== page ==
ATSB urges inspection of Beech Baron aircraft’s heater fuel supply line
IFA Comment: The rubbing or chafing of electrical wiring can have serious consequences. IFA recognises that the proper maintenance of electrical cables is vital to safety.
The Australian Transport Safety Bureau has issued a Safety Advisory Notice to operators of the Beechcraft Baron, urging them to inspect the aircraft’s heater fuel line to ensure electrical wiring is not rubbing and chafing against it.
The Safety Advisory Notice has been released in conjunction with a preliminary report from the ATSB’s on-going investigation into an accident involving a Baron aircraft which experienced an in-flight fire on approach to land at Kununurra Airport, Western Australia, on 16 April 2022. The aircraft was operating a charter flight from Broome with a pilot and one passenger on board.
The report, which details factual information from the investigation’s early evidence collection phase, outlines that while conducting a straight-in approach to Kununurra’s runway 12, soon after selecting the landing gear lever to the down position, the pilot received unusual indications and then detected an electrical burning smell and smoke emerging from below the left side of the aircraft’s instrument panel.
“Continuing the approach, the pilot made a ‘PAN PAN’ urgency radio broadcast, activated the SOS alert on the aircraft’s Spidertracks flight tracking unit, and switched off electrical power, by which stage flames were present,” ATSB Director Transport Safety Stuart Macleod explained.
“The pilot then discharged the on-board fire extinguisher at the flames, however the fire almost immediately returned, filling the cabin with smoke and obscuring the pilot’s view of the instrument panel and outside environment.”
Shortly after, recorded data showed that the aircraft diverged significantly to the left of the runway centre line and crossed the Ord River at low level. The aircraft then collided with the ground about 600 m beyond the river and about 800 m from the runway threshold, and was consumed by fire.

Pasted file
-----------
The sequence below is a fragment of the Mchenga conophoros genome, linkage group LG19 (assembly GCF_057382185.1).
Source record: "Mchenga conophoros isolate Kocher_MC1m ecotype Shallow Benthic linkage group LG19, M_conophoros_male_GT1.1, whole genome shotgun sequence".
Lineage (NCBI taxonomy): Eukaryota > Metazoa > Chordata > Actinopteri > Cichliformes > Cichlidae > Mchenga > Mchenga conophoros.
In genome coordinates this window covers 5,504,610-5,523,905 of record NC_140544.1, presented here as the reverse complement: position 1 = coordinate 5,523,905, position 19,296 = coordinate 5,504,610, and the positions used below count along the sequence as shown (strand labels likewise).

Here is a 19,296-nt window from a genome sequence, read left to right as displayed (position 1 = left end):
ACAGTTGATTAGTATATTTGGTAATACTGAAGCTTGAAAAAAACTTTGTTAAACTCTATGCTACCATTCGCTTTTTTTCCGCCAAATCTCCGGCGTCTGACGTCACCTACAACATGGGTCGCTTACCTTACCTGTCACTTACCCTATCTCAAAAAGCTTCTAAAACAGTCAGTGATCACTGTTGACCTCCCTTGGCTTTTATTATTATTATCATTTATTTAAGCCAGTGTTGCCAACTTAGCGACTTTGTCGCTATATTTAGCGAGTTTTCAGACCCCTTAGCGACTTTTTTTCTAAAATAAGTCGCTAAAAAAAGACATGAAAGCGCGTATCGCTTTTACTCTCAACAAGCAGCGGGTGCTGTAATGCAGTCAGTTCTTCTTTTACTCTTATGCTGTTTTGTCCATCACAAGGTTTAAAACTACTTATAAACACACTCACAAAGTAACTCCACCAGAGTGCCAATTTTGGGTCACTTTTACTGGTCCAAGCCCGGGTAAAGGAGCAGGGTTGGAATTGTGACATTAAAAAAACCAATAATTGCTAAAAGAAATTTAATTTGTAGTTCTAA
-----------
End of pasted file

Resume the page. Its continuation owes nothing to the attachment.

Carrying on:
The pilot, despite sustaining serious injuries, was able to extricate themselves and the passenger from the wreckage. Sadly, the passenger later succumbed to their injuries.
“Due to the severity of the post impact fire ATSB investigators were not able to conduct a complete wreckage examination,” explained Mr Macleod.
“However, investigators were able to establish evidence of engine rotation prior to impact, while finding no evidence of pre-existing defects to the engines or flight controls that could have contributed to the accident.”
Further, the aircraft’s landing gear was observed to be stowed.
Mr Macleod said that given the extent of fire damage to the aircraft wreckage, determining the circumstances of the fire initiation and development is challenging and remains under investigation.
However, the ATSB previously investigated an in-flight fire involving a Beech 58 in February 2014.
“Two pilots were conducting a ferry flight from Darwin to Gove, when the pilot in the left seat observed smoke and flames by their left leg adjacent to the circuit breaker panel,” said Mr Macleod.
The left-hand seat pilot immediately switched off the electrical master switch and discharged the fire extinguisher at the flames, while the right-hand seat pilot took control of the aircraft and conducted an emergency descent and landing.
“A post-incident engineering inspection found that wiring had penetrated the heater supply fuel line, causing it to arc out and burn a hole in the fuel line.”
Given the similarity of some of the circumstances of the 2014 incident to the April 2022 Kununurra accident, the ATSB is advising Beech Baron operators to conduct a detailed inspection of the aircraft’s heater fuel supply line and nearby wiring.
“It is important to stress that the ATSB’s investigation into the Kununurra accident is on-going, and we are yet to make formal findings as to the accident’s contributing factors,” Mr Macleod said.
“However, given what we do understand of this accident, we believe it is prudent for Baron operators to examine the area below the pilot’s circuit breaker panel and areas forward of this under the instrument panel.
“The ATSB also encourages operators to report any identified issues to the Civil Aviation Safety Authority and the aircraft manufacturer.”
Mr Macleod said a final report, which will detail safety analysis and findings, will be released at the conclusion of the investigation.
“However, as we have with the release of this preliminary report and Safety Advisory Notice, if at any time as the investigation continues we are made aware of safety critical information, the ATSB will immediately share that with relevant stakeholders so that they may take appropriate safety action.”